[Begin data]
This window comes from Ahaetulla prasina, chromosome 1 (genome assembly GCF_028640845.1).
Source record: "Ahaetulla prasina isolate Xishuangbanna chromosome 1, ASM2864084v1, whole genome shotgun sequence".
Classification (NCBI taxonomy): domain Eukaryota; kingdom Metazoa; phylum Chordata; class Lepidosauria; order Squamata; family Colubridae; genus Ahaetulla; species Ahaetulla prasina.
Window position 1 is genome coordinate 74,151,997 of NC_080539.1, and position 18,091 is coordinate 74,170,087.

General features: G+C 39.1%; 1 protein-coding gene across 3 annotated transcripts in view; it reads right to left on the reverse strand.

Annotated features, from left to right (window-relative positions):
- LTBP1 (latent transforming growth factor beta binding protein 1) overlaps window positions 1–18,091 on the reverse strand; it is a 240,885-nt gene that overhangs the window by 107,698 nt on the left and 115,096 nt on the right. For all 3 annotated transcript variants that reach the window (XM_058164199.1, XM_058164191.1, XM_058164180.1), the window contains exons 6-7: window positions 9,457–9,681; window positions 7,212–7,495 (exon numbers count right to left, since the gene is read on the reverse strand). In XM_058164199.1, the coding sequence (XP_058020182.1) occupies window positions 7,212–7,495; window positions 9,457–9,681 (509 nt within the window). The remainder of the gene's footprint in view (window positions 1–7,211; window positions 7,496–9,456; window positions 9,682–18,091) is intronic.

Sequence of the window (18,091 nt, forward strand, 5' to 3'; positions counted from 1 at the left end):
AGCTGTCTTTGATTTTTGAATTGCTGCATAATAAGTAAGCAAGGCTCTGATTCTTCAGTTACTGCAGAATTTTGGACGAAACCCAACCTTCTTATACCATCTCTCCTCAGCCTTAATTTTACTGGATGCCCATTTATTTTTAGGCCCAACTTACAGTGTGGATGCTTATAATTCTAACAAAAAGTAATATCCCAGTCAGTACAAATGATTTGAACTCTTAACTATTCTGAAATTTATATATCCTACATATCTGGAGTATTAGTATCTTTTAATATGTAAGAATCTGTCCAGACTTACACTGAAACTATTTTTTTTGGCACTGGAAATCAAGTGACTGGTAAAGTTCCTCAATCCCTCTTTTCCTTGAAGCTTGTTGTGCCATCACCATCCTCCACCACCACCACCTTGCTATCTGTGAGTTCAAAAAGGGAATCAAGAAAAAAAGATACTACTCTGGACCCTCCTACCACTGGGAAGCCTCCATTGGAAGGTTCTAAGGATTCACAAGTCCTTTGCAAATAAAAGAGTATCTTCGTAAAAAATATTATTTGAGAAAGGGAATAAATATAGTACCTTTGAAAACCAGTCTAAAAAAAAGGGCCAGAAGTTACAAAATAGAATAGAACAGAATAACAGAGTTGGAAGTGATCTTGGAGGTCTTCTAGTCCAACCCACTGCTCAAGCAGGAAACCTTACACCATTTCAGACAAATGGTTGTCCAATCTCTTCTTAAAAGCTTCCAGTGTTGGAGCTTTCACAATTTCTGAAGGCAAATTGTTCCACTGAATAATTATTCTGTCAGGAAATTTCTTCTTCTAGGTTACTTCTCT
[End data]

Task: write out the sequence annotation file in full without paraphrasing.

This window comes from Ahaetulla prasina, chromosome 1 (genome assembly GCF_028640845.1).
Source record: "Ahaetulla prasina isolate Xishuangbanna chromosome 1, ASM2864084v1, whole genome shotgun sequence".
Classification (NCBI taxonomy): domain Eukaryota; kingdom Metazoa; phylum Chordata; class Lepidosauria; order Squamata; family Colubridae; genus Ahaetulla; species Ahaetulla prasina.
Window position 1 is genome coordinate 74,151,997 of NC_080539.1, and position 18,091 is coordinate 74,170,087.

General features: G+C 39.1%; 1 protein-coding gene across 3 annotated transcripts in view; it reads right to left on the reverse strand.

Annotated features, from left to right (window-relative positions):
- LTBP1 (latent transforming growth factor beta binding protein 1) overlaps window positions 1–18,091 on the reverse strand; it is a 240,885-nt gene that overhangs the window by 107,698 nt on the left and 115,096 nt on the right. For all 3 annotated transcript variants that reach the window (XM_058164199.1, XM_058164191.1, XM_058164180.1), the window contains exons 6-7: window positions 9,457–9,681; window positions 7,212–7,495 (exon numbers count right to left, since the gene is read on the reverse strand). In XM_058164199.1, the coding sequence (XP_058020182.1) occupies window positions 7,212–7,495; window positions 9,457–9,681 (509 nt within the window). The remainder of the gene's footprint in view (window positions 1–7,211; window positions 7,496–9,456; window positions 9,682–18,091) is intronic.

Sequence of the window (18,091 nt, forward strand, 5' to 3'; positions counted from 1 at the left end):
AGCTGTCTTTGATTTTTGAATTGCTGCATAATAAGTAAGCAAGGCTCTGATTCTTCAGTTACTGCAGAATTTTGGACGAAACCCAACCTTCTTATACCATCTCTCCTCAGCCTTAATTTTACTGGATGCCCATTTATTTTTAGGCCCAACTTACAGTGTGGATGCTTATAATTCTAACAAAAAGTAATATCCCAGTCAGTACAAATGATTTGAACTCTTAACTATTCTGAAATTTATATATCCTACATATCTGGAGTATTAGTATCTTTTAATATGTAAGAATCTGTCCAGACTTACACTGAAACTATTTTTTTTGGCACTGGAAATCAAGTGACTGGTAAAGTTCCTCAATCCCTCTTTTCCTTGAAGCTTGTTGTGCCATCACCATCCTCCACCACCACCACCTTGCTATCTGTGAGTTCAAAAAGGGAATCAAGAAAAAAAGATACTACTCTGGACCCTCCTACCACTGGGAAGCCTCCATTGGAAGGTTCTAAGGATTCACAAGTCCTTTGCAAATAAAAGAGTATCTTCGTAAAAAATATTATTTGAGAAAGGGAATAAATATAGTACCTTTGAAAACCAGTCTAAAAAAAAGGGCCAGAAGTTACAAAATAGAATAGAACAGAATAACAGAGTTGGAAGTGATCTTGGAGGTCTTCTAGTCCAACCCACTGCTCAAGCAGGAAACCTTACACCATTTCAGACAAATGGTTGTCCAATCTCTTCTTAAAAGCTTCCAGTGTTGGAGCTTTCACAATTTCTGAAGGCAAATTGTTCCACTGAATAATTATTCTGTCAGGAAATTTCTTCTTCTAGGTTACTTCTCT